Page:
The Apple Card is an expensive way to pay
It is right for the Fed to lead America towards faster and more efficient bank payments
The Apple Card charges retailers high transaction fees and reinvests some of the money in rewards, reinforcing an antiquated and expensive US payments market. Photograph: Jaap Arriens/NurPhoto via Getty Images
Although it is easy to be distracted by shiny objects such as the new Apple Card, the biggest news in payments last week was a sober announcement from the US Federal Reserve. It wants to shake things up by building its own rapid payments service, rivalling large banks including JPMorgan Chase.
As ever with Apple, its laser-etched titanium card is beautifully packaged, and promises to change the world. This “new kind of credit card” is arriving at the first users’ homes to link with iPhones and give 2 per cent cashback on each purchase for which they tap.
The Apple Card trumpets its superior “simplicity, transparency and privacy” to familiar high-end cards such as Chase’s Sapphire Reserve, which offer a complex set of travel and retail rewards for a high fee. The iPhone app lists things users have bought and shows the double-digit interest clearly.
In other respects, including being issued by Goldman Sachs’s Utah bank, the Apple Card is solidly traditional. It charges retailers high transaction fees and reinvests some of the money in rewards, reinforcing an antiquated and expensive US payments market.
This is where the Fed comes in. It has defied lobbying and the insistence of some Republicans that banks should control faster payments to prod the US into the 21st century. Even so, its promised FedNow service is a distant prospect: it may only launch in 2024.
“What is taking you guys so long?” the rest of the world might ask. While payments can be made rapidly – often in seconds – through banks in many countries, including Australia, the UK, Sweden and Mexico, the US remains painfully slow. Electronic payments can still take days to settle in batches through an ageing clearing house operated jointly by the Fed and banks since 1974.
The US attachment to writing paper cheques, which Europeans observe in wonder, like anthropologists discovering a tribe with strange rituals, is fading and debit cards with chips are taking hold. But the inefficiency of the underlying infrastructure reinforces the grip of banks and curbs competition.
Much of the US debate on faster payments has turned on delays in wages arriving in bank accounts and Elizabeth Warren, the US senator and presidential candidate, has pressed the Fed to intervene. The benefits of faster payments run deeper and, like other forms of innovation, are hard to grasp until consumers experience them.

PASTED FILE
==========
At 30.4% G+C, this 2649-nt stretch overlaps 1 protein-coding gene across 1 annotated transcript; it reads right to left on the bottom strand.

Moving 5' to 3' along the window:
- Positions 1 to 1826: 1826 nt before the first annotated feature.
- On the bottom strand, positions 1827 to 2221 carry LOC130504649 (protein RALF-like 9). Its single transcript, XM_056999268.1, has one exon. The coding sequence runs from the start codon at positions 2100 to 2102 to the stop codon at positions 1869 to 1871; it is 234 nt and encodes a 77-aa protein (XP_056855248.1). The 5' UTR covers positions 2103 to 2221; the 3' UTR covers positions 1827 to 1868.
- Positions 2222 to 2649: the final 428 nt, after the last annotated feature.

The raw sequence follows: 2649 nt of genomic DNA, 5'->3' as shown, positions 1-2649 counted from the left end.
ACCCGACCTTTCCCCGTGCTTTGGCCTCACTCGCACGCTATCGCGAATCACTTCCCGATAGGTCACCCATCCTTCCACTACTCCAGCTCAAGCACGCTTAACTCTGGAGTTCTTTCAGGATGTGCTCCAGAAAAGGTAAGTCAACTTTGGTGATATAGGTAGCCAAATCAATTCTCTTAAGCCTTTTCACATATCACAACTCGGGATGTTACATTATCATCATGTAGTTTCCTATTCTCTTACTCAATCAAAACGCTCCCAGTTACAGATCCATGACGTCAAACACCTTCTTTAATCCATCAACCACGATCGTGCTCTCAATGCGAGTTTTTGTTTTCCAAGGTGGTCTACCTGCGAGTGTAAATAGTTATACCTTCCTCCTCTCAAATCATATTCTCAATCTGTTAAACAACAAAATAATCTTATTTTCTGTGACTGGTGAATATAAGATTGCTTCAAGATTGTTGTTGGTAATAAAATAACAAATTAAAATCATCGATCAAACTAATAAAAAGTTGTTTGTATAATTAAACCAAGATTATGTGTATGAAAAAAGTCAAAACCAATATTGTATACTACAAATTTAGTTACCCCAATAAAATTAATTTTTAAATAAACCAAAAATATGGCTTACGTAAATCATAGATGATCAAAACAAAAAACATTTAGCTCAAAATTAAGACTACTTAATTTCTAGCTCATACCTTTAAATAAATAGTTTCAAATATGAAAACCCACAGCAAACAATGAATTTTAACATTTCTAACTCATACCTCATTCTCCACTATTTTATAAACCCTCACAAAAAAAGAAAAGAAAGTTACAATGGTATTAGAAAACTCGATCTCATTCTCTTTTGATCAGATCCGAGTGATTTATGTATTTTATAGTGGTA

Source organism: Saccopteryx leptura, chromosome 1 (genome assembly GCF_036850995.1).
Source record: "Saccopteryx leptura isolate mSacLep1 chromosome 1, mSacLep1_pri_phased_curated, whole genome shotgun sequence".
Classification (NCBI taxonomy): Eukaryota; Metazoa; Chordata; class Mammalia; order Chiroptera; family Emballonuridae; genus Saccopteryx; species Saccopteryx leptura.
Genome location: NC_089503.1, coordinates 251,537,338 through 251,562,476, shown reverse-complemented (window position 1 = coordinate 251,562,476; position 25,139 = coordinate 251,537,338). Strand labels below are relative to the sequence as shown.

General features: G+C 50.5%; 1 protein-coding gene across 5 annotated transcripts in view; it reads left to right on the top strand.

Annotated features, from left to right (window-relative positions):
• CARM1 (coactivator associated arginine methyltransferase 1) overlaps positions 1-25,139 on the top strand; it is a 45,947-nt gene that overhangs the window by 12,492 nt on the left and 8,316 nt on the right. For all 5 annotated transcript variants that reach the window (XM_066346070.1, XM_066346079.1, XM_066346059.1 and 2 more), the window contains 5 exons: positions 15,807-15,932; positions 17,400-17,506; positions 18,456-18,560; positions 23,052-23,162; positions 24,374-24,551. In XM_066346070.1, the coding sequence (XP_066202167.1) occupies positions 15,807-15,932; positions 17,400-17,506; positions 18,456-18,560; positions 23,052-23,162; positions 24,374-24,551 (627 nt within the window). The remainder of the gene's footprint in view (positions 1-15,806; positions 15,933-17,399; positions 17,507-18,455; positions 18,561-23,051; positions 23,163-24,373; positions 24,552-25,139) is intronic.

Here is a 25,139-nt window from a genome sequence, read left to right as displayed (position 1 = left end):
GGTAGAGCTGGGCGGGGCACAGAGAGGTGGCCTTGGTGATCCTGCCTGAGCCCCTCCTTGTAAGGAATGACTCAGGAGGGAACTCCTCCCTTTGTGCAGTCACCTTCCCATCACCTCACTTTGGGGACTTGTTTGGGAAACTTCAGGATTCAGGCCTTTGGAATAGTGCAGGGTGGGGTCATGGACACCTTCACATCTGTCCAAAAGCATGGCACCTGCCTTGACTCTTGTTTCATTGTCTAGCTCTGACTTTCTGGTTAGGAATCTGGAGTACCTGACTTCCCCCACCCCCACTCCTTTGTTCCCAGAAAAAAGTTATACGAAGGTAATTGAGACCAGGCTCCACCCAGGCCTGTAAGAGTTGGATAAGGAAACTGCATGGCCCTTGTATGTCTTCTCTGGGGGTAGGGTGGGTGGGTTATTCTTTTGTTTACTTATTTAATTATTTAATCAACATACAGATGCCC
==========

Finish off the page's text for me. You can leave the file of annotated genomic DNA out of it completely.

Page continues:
An efficient, open infrastructure can do for payments and financial services what the internet did for communications. It permits many companies, not only banks, to innovate and create services. When banks run their own platforms, they favour what they know.
Big banks protest that there is no need for FedNow because they launched their own rapid payments service in 2017, which is run by the Clearing House bank group and now covers about half of US demand deposit accounts. But it as yet handles limited volumes – it has not given figures – and is regarded with suspicion by many smaller banks among the 10,000 in the US.
Banks only allow their peers to use the network directly – PayPal gains access through JPMorgan. It is less open than services in other parts of the world, including the UK, where the financial technology group TransferWise last year became the first non-bank to plug into the Faster Payments network. Australia also designed its rapid payments service to encourage access.
The Fed has referred only to banks using FedNow, and made no promise of expansion. But as Amazon pointed out in its comment letter to the Fed, the growth of real-time payments services would ensure “a long-term alternative to existing high-cost credit and debit card services”.
The idea that retailers such as Amazon could adopt new payment methods to undermine the high transaction fees that fuel the credit card industry is not idle speculation. It has happened in China, where the Alipay and WeChat Pay mobile platforms surged after merchants refused bank cards.
The US may not follow the same path as Europe or China – the consumer incentive to pay with cash back and rewards cards makes them hard to dislodge. Mobile apps such as Square’s Cash App and PayPal’s Venmo will benefit from faster payment platforms even if cards remain strong.
Nor are technology companies necessarily more trustworthy than banks. Facebook’s attempt to compete with banks with its planned Libra digital currency raises deeper questions than how new is the Apple Card, or whether the rewards on a platinum card merit its annual fee.
But the Fed should press ahead with FedNow – the sooner, the better – and find a way to open its payments system to reliable participants, whether or not they count as banks. When Lael Brainard, a Fed governor and chair of its payments committee, observed last week that “the US retail payment infrastructure lags behind many other countries”, she was being polite.
It is the nature of innovation that no one knows what will happen, or whether the Apple Card will become a relic, thanks to new services. One thing is sure – change is overdue.
– Copyright The Financial Times Limited 2019.